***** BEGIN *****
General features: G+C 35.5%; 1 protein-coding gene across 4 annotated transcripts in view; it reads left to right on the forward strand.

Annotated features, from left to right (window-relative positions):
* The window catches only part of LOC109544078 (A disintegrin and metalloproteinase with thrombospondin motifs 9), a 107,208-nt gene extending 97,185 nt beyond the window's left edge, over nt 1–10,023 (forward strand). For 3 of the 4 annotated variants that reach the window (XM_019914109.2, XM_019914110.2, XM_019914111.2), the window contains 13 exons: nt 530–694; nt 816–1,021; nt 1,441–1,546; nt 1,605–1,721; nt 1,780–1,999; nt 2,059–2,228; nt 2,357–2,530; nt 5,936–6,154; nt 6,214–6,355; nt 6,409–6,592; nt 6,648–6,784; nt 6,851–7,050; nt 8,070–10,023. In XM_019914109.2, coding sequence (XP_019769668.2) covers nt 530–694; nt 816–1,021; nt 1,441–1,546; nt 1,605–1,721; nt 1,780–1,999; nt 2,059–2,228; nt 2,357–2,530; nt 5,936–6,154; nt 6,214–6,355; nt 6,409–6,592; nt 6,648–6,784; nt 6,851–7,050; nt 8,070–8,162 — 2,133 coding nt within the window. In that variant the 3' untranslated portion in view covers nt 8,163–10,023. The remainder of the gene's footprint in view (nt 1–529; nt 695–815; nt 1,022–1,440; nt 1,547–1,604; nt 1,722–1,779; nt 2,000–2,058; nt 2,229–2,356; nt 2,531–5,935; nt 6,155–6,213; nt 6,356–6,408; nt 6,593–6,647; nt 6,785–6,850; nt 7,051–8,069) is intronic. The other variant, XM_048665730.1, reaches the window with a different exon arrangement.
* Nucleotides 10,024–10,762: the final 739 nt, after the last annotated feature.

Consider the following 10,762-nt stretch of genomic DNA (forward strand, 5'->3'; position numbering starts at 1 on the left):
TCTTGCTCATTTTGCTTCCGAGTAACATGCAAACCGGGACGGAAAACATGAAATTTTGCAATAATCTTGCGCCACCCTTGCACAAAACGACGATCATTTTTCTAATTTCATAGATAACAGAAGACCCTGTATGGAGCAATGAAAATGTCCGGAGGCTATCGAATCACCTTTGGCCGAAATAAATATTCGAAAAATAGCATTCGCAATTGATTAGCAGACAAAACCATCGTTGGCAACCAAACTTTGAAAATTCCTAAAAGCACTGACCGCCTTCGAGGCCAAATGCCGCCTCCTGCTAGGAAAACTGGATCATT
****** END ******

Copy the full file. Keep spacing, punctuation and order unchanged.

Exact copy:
General features: G+C 35.5%; 1 protein-coding gene across 4 annotated transcripts in view; it reads left to right on the forward strand.

Annotated features, from left to right (window-relative positions):
* The window catches only part of LOC109544078 (A disintegrin and metalloproteinase with thrombospondin motifs 9), a 107,208-nt gene extending 97,185 nt beyond the window's left edge, over nt 1–10,023 (forward strand). For 3 of the 4 annotated variants that reach the window (XM_019914109.2, XM_019914110.2, XM_019914111.2), the window contains 13 exons: nt 530–694; nt 816–1,021; nt 1,441–1,546; nt 1,605–1,721; nt 1,780–1,999; nt 2,059–2,228; nt 2,357–2,530; nt 5,936–6,154; nt 6,214–6,355; nt 6,409–6,592; nt 6,648–6,784; nt 6,851–7,050; nt 8,070–10,023. In XM_019914109.2, coding sequence (XP_019769668.2) covers nt 530–694; nt 816–1,021; nt 1,441–1,546; nt 1,605–1,721; nt 1,780–1,999; nt 2,059–2,228; nt 2,357–2,530; nt 5,936–6,154; nt 6,214–6,355; nt 6,409–6,592; nt 6,648–6,784; nt 6,851–7,050; nt 8,070–8,162 — 2,133 coding nt within the window. In that variant the 3' untranslated portion in view covers nt 8,163–10,023. The remainder of the gene's footprint in view (nt 1–529; nt 695–815; nt 1,022–1,440; nt 1,547–1,604; nt 1,722–1,779; nt 2,000–2,058; nt 2,229–2,356; nt 2,531–5,935; nt 6,155–6,213; nt 6,356–6,408; nt 6,593–6,647; nt 6,785–6,850; nt 7,051–8,069) is intronic. The other variant, XM_048665730.1, reaches the window with a different exon arrangement.
* Nucleotides 10,024–10,762: the final 739 nt, after the last annotated feature.

Consider the following 10,762-nt stretch of genomic DNA (forward strand, 5'->3'; position numbering starts at 1 on the left):
TCTTGCTCATTTTGCTTCCGAGTAACATGCAAACCGGGACGGAAAACATGAAATTTTGCAATAATCTTGCGCCACCCTTGCACAAAACGACGATCATTTTTCTAATTTCATAGATAACAGAAGACCCTGTATGGAGCAATGAAAATGTCCGGAGGCTATCGAATCACCTTTGGCCGAAATAAATATTCGAAAAATAGCATTCGCAATTGATTAGCAGACAAAACCATCGTTGGCAACCAAACTTTGAAAATTCCTAAAAGCACTGACCGCCTTCGAGGCCAAATGCCGCCTCCTGCTAGGAAAACTGGATCATT